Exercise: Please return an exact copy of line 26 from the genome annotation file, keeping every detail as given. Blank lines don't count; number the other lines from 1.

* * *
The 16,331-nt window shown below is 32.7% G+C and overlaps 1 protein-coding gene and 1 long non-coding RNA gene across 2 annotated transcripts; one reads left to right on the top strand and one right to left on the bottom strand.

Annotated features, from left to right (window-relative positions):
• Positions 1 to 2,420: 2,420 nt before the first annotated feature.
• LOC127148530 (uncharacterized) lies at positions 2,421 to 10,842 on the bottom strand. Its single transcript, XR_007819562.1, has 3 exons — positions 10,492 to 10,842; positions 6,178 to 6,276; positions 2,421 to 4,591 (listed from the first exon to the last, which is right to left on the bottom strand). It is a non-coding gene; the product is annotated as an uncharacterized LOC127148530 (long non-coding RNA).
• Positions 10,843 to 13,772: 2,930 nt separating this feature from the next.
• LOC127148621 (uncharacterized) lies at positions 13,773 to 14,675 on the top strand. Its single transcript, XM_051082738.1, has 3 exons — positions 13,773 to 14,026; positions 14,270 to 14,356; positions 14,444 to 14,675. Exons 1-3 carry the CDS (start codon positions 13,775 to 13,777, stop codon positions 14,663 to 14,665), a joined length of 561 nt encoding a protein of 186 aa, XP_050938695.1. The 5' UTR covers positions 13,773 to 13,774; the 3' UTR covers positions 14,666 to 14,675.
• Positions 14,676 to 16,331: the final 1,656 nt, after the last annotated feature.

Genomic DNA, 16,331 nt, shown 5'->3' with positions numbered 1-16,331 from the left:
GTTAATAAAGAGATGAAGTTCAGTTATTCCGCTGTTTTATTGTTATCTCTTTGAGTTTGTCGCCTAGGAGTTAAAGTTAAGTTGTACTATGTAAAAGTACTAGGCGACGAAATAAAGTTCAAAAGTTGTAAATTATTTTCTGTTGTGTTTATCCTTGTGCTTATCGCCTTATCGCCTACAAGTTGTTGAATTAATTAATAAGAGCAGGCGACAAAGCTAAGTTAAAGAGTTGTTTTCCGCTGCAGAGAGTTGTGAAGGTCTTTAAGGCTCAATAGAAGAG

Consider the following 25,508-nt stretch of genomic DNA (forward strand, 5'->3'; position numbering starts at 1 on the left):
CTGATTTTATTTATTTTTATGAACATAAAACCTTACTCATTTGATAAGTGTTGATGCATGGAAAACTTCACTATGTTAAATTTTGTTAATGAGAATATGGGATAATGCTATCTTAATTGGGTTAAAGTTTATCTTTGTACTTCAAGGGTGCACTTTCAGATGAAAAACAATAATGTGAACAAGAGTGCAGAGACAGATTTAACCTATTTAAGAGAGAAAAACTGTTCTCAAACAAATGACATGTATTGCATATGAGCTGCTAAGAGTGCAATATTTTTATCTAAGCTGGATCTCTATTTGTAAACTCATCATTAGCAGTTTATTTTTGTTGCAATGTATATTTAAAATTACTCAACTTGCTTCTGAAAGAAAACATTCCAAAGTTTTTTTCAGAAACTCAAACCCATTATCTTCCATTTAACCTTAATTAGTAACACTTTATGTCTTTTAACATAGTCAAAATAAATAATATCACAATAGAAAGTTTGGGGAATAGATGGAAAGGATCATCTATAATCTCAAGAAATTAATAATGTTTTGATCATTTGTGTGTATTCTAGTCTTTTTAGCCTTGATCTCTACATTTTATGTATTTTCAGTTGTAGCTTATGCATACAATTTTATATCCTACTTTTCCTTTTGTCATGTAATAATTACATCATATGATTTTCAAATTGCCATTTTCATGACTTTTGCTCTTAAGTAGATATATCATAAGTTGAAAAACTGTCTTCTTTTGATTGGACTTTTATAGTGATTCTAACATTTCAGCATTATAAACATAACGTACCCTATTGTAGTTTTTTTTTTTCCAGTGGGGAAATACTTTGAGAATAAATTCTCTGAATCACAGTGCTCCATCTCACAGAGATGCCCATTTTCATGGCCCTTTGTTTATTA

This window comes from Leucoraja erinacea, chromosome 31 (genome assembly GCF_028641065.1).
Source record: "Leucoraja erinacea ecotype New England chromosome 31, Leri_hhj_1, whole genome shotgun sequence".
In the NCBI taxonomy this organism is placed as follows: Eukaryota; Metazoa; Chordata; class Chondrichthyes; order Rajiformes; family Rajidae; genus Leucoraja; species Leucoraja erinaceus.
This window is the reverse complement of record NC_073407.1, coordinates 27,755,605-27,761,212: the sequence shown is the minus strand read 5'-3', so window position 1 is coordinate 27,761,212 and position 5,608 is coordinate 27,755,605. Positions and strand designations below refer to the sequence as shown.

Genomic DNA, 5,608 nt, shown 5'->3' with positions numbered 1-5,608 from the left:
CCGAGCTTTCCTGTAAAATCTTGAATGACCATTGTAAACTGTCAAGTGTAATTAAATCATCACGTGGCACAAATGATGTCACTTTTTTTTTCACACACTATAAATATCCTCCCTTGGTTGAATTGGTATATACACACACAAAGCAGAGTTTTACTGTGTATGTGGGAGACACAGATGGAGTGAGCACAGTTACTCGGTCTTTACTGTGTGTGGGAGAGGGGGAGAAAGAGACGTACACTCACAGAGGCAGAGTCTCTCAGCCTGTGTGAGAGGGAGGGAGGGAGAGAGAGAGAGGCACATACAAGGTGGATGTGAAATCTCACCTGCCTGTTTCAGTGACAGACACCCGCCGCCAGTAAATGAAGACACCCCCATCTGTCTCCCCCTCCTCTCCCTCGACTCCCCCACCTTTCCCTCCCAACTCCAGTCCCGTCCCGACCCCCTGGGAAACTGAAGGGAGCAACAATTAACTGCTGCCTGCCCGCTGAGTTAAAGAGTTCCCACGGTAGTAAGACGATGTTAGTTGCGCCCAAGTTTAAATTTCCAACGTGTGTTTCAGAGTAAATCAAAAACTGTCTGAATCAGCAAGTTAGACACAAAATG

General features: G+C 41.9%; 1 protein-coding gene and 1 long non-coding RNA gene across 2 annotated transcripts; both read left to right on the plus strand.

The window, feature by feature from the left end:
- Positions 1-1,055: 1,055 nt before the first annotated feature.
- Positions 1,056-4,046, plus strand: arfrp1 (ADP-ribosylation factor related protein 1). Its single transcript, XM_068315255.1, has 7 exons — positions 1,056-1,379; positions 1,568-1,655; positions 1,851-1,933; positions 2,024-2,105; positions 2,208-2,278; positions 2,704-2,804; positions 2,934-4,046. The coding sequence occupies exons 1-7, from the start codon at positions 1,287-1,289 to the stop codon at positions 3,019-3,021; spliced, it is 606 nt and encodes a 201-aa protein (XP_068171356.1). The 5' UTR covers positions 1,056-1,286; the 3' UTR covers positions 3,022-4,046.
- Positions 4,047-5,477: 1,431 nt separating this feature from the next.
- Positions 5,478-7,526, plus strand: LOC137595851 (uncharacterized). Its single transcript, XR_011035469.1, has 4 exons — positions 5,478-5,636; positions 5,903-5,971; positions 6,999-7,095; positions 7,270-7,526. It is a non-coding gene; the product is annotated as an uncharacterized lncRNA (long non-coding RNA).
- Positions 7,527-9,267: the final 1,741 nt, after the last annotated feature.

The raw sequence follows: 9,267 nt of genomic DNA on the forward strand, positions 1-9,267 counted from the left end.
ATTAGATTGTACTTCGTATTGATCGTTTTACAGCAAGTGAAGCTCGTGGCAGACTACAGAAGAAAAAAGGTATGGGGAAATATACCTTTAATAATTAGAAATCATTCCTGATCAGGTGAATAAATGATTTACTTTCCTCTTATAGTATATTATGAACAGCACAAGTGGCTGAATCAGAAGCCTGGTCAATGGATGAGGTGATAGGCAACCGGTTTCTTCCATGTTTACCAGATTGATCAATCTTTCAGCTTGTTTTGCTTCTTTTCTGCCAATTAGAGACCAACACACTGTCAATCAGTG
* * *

ATTAGATTGTACTTCGTATTGATCGTTTTACAGCAAGTGAAGCTCGTGGCAGACTACAGAAGAAAAAAGGTATGGGGAAATATACCTTTAATAATTAGAAATCATTCCTGATCAGGTGAATAAATGATTTACTTTCCTCTTATAGTATATTATGAACAGCACAAGTGGCTGAATCAGAAGCCTGGTCAATGGATGAGGTGATAGGCAACCGGTTTCTTCCATGTTTACCAGATTGATCAATCTTTCAGCTTGTTTTGCTTCTTTTCTGCCAATTAGAGACCAACACACTGTCAATCAGTG